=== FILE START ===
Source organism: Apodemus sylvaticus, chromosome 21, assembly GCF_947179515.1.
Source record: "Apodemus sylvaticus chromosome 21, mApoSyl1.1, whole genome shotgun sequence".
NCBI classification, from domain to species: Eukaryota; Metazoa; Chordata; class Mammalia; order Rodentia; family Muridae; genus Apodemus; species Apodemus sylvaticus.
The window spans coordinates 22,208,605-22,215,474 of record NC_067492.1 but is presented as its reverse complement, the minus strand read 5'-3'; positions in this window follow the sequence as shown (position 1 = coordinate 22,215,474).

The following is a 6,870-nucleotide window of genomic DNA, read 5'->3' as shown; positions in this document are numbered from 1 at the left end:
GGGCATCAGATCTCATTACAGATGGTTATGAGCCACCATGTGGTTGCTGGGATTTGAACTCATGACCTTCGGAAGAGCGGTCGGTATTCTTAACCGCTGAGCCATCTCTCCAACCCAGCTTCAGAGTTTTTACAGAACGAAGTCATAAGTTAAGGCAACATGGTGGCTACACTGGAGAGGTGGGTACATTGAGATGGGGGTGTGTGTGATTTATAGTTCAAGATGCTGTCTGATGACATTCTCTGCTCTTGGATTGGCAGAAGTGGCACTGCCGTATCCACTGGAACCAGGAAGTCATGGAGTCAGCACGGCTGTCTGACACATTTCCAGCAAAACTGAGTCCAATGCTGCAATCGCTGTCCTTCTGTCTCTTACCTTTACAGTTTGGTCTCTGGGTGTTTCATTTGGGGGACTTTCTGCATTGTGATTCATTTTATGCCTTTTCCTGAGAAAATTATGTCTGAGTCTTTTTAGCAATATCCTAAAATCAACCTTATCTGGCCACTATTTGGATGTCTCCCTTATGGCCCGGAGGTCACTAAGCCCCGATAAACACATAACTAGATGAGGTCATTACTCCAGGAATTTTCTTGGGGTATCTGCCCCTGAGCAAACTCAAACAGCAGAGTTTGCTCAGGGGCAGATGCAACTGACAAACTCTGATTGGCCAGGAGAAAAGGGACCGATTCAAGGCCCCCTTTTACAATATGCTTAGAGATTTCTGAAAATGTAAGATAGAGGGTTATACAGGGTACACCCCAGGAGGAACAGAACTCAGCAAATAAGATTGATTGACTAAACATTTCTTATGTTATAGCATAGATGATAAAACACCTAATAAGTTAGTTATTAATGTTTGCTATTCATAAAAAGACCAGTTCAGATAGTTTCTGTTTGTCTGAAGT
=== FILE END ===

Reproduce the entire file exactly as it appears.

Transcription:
Source organism: Apodemus sylvaticus, chromosome 21, assembly GCF_947179515.1.
Source record: "Apodemus sylvaticus chromosome 21, mApoSyl1.1, whole genome shotgun sequence".
NCBI classification, from domain to species: Eukaryota; Metazoa; Chordata; class Mammalia; order Rodentia; family Muridae; genus Apodemus; species Apodemus sylvaticus.
The window spans coordinates 22,208,605-22,215,474 of record NC_067492.1 but is presented as its reverse complement, the minus strand read 5'-3'; positions in this window follow the sequence as shown (position 1 = coordinate 22,215,474).

The following is a 6,870-nucleotide window of genomic DNA, read 5'->3' as shown; positions in this document are numbered from 1 at the left end:
GGGCATCAGATCTCATTACAGATGGTTATGAGCCACCATGTGGTTGCTGGGATTTGAACTCATGACCTTCGGAAGAGCGGTCGGTATTCTTAACCGCTGAGCCATCTCTCCAACCCAGCTTCAGAGTTTTTACAGAACGAAGTCATAAGTTAAGGCAACATGGTGGCTACACTGGAGAGGTGGGTACATTGAGATGGGGGTGTGTGTGATTTATAGTTCAAGATGCTGTCTGATGACATTCTCTGCTCTTGGATTGGCAGAAGTGGCACTGCCGTATCCACTGGAACCAGGAAGTCATGGAGTCAGCACGGCTGTCTGACACATTTCCAGCAAAACTGAGTCCAATGCTGCAATCGCTGTCCTTCTGTCTCTTACCTTTACAGTTTGGTCTCTGGGTGTTTCATTTGGGGGACTTTCTGCATTGTGATTCATTTTATGCCTTTTCCTGAGAAAATTATGTCTGAGTCTTTTTAGCAATATCCTAAAATCAACCTTATCTGGCCACTATTTGGATGTCTCCCTTATGGCCCGGAGGTCACTAAGCCCCGATAAACACATAACTAGATGAGGTCATTACTCCAGGAATTTTCTTGGGGTATCTGCCCCTGAGCAAACTCAAACAGCAGAGTTTGCTCAGGGGCAGATGCAACTGACAAACTCTGATTGGCCAGGAGAAAAGGGACCGATTCAAGGCCCCCTTTTACAATATGCTTAGAGATTTCTGAAAATGTAAGATAGAGGGTTATACAGGGTACACCCCAGGAGGAACAGAACTCAGCAAATAAGATTGATTGACTAAACATTTCTTATGTTATAGCATAGATGATAAAACACCTAATAAGTTAGTTATTAATGTTTGCTATTCATAAAAAGACCAGTTCAGATAGTTTCTGTTTGTCTGAAGT